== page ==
Pope Francis appears to contradict Catholic doctrine on pre-born personhood

By Gualberto Garcia Jones, Esq. — In an interview with America magazine, Pope Francis stated that Catholic teaching is unclear on personhood of the pre-born child. The truth is, the teaching of the Catholic Church on pre-born Personhood is crystal clear.


Recently, Pope Francis gave an interview to the Jesuit magazine, America, in which the new editor and several journalists posed questions to the pontiff.

Pope Francis has been clear that he considers abortion to be a crime akin to hiring a hitman to kill an innocent human being. But the Pope has been notoriously absent from the heated legal and political battles on abortion, even when the debates were happening in his native Argentina or closer to Rome such as in Ireland and Poland.

The reason given by Francis is that the Church should not get involved in politics but should instead care for the souls of the people as pastors. The problem is that the Pope has chosen to get involved in politics, talking extensively about immigration, environmental and labor policy; meeting with far left legislators and making deals with Communist China while refusing to meet with conservatives. He has also injected himself forcefully into the political debates surrounding vaccines, the war in Ukraine and racial “justice”. To many observers, when the Pope says he does not like to get involved in politics, he is really saying that he does not like to get involved in or work alongside conservatives in politics.

In the America interview, the Pope made two grave errors. The first, was a strange sentence about embryology proving that organs and DNA are present shortly before the first month of gestation. The second, and more worrisome, is the comment that there is a debate as to whether the preborn child can be considered a person.

This was his statement, which was made in Spanish but which American Pro-Lifer has verified as being correctly translated into English:

“On abortion, I can tell you these things, which I’ve said before. In any book of embryology it is said that shortly before one month after conception the organs and the DNA are already delineated in the tiny fetus, before the mother even becomes aware. Therefore, there is a living human being. I do not say a person, because this is debated, but a living human being.”

Pope Francis to America Magazine

A person from conception

The first vague and confusing part of Pope Francis’ answer seems to draw a distinction in the development of the child at around one month. Whether Pope Francis’ comments were intentional or not, the Catholic Church has been very clear on the inalienable right to life of every human being from the moment of conception.

In an instructional letter from then Cardinal Ratzinger to married couples but also to pharmacists, doctors, ethicists, theologians, politicians and industrialists, the cardinal explained the importance of declaring personhood from the very first moment of existence.

The human being must be respected—as a person—from the very first instant of his existence.

The human being is to be respected and treated as a person from the moment of conception; and therefore from that same moment his rights as a person must be recognized, among which in the first place is the inviolable right of every innocent human being to life.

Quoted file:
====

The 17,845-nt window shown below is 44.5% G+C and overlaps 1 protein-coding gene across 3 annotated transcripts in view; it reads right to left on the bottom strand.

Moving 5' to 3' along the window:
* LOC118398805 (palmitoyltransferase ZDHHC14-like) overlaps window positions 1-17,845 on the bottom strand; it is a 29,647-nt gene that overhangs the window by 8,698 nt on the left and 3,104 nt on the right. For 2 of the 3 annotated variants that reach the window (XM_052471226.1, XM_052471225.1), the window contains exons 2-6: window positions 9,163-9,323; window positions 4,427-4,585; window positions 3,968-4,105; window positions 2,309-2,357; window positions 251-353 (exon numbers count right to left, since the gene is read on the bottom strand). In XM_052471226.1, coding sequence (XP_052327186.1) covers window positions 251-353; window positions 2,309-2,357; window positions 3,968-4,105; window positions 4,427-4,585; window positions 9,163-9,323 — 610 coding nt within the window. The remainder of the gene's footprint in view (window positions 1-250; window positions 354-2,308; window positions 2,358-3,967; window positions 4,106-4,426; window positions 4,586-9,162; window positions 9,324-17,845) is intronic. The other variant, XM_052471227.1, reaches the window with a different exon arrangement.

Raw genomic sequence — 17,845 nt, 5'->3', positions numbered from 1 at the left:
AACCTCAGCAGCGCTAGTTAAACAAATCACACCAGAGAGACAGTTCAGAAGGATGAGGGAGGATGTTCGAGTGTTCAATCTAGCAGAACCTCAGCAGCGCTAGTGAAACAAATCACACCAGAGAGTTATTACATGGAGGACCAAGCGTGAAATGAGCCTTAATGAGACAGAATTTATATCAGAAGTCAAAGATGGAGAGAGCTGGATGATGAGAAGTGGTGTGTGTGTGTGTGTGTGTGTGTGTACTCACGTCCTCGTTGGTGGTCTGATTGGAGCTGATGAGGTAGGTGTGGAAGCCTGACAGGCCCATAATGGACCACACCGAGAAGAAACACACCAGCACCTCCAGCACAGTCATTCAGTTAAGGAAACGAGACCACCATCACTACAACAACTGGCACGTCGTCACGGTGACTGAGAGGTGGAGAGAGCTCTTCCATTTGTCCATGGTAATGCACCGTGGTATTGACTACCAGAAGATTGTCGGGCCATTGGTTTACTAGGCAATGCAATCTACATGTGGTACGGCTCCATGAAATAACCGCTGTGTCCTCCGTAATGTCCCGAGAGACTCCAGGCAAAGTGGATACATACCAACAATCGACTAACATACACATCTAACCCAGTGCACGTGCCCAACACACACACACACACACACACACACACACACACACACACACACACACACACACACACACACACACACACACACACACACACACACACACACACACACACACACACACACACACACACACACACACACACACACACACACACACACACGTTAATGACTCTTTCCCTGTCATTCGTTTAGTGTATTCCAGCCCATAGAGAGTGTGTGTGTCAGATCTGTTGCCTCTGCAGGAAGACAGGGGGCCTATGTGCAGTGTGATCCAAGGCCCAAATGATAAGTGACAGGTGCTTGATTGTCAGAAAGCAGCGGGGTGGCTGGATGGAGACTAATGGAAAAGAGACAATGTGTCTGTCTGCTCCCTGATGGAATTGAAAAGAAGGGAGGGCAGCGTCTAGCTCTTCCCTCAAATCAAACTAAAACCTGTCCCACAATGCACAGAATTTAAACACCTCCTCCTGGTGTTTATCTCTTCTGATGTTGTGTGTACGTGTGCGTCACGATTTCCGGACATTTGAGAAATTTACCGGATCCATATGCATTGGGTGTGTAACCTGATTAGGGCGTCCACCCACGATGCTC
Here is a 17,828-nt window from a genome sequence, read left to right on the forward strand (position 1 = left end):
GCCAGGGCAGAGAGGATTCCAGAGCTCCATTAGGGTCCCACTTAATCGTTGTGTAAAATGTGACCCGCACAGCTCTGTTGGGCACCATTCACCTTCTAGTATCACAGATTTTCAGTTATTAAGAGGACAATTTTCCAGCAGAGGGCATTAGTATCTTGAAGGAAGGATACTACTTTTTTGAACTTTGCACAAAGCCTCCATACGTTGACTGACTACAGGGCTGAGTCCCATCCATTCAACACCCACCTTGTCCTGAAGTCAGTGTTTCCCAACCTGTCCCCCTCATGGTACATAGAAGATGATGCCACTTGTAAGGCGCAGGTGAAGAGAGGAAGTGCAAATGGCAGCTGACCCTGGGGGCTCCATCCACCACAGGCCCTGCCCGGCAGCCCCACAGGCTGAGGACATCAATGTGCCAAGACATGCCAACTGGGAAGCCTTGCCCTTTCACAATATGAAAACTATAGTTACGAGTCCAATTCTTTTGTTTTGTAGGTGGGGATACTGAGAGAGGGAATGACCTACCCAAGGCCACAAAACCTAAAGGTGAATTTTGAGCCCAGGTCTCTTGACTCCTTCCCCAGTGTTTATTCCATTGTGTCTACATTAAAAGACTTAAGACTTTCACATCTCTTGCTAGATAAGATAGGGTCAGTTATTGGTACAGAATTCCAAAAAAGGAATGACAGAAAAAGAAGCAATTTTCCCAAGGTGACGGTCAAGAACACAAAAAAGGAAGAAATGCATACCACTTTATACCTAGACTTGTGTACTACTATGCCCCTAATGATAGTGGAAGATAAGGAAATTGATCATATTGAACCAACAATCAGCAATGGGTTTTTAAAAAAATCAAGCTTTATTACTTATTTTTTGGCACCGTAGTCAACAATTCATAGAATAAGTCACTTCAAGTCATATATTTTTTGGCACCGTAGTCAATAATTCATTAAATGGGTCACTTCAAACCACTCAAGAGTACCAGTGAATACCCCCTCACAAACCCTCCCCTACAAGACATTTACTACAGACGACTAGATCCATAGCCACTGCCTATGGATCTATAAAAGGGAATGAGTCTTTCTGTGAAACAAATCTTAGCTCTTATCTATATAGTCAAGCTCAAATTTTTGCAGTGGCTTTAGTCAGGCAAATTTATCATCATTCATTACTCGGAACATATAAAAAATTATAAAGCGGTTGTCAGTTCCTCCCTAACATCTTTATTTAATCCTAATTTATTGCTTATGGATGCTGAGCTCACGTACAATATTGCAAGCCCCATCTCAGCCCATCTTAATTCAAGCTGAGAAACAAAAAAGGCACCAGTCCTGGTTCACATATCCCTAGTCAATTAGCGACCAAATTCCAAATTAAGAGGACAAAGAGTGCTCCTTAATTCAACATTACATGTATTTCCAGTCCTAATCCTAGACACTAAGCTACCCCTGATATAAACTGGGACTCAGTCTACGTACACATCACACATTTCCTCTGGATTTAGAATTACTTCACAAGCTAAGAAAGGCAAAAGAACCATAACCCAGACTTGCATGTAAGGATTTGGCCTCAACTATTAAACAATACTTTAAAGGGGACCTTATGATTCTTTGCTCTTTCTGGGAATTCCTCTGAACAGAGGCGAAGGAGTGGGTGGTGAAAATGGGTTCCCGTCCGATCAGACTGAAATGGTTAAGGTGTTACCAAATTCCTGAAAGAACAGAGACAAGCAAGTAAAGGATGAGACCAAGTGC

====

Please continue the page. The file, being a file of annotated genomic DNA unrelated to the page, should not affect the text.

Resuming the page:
Donum Vitae, Chapter I, Respect for Human Embryos

Catholic church teaching on pre-born personhood

Pope John Paul II, who was pope during many of the years that the precedent of Roe v. Wade was in effect, made extensively clear that there was no debate within the Catholic church regarding the personhood of the preborn child.

In Evangelium Vitae, the definitive Catholic teaching on abortion and attacks on the right to life, the late pope set out an irrefutable biblical foundation for the personhood of the preborn child:

The value of the person from the moment of conception is celebrated in the meeting between the Virgin Mary and Elizabeth, and between the two children whom they are carrying in the womb.

Paragraph 45, Evangelium Vitae, 1995

Pope John Paul II addresses the issue of pre-born personhood in a masterful and precise manner within the same encyclical.

Some people try to justify abortion by claiming that the result of conception, at least up to a certain number of days, cannot yet be considered a personal human life. But in fact, “from the time that the ovum is fertilized, a life is begun which is neither that of the father nor the mother; it is rather the life of a new human being with his own growth. It would never be made human if it were not human already. This has always been clear, and … modern genetic science offers clear confirmation. It has demonstrated that from the first instant there is established the programme of what this living being will be: a person, this individual person with his characteristic aspects already well determined. Right from fertilization the adventure of a human life begins, and each of its capacities requires time-a rather lengthy time-to find its place and to be in a position to act”. Even if the presence of a spiritual soul cannot be ascertained by empirical data, the results themselves of scientific research on the human embryo provide “a valuable indication for discerning by the use of reason a personal presence at the moment of the first appearance of a human life: how could a human individual not be a human person?”. Furthermore, what is at stake is so important that, from the standpoint of moral obligation, the mere probability that a human person is involved would suffice to justify an absolutely clear prohibition of any intervention aimed at killing a human embryo. Precisely for this reason, over and above all scientific debates and those philosophical affirmations to which the Magisterium has not expressly committed itself, the Church has always taught and continues to teach that the result of human procreation, from the first moment of its existence, must be guaranteed that unconditional respect which is morally due to the human being in his or her totality and unity as body and spirit: “The human being is to be respected and treated as a person from the moment of conception; and therefore from that same moment his rights as a person must be recognized, among which in the first place is the inviolable right of every innocent human being to life”.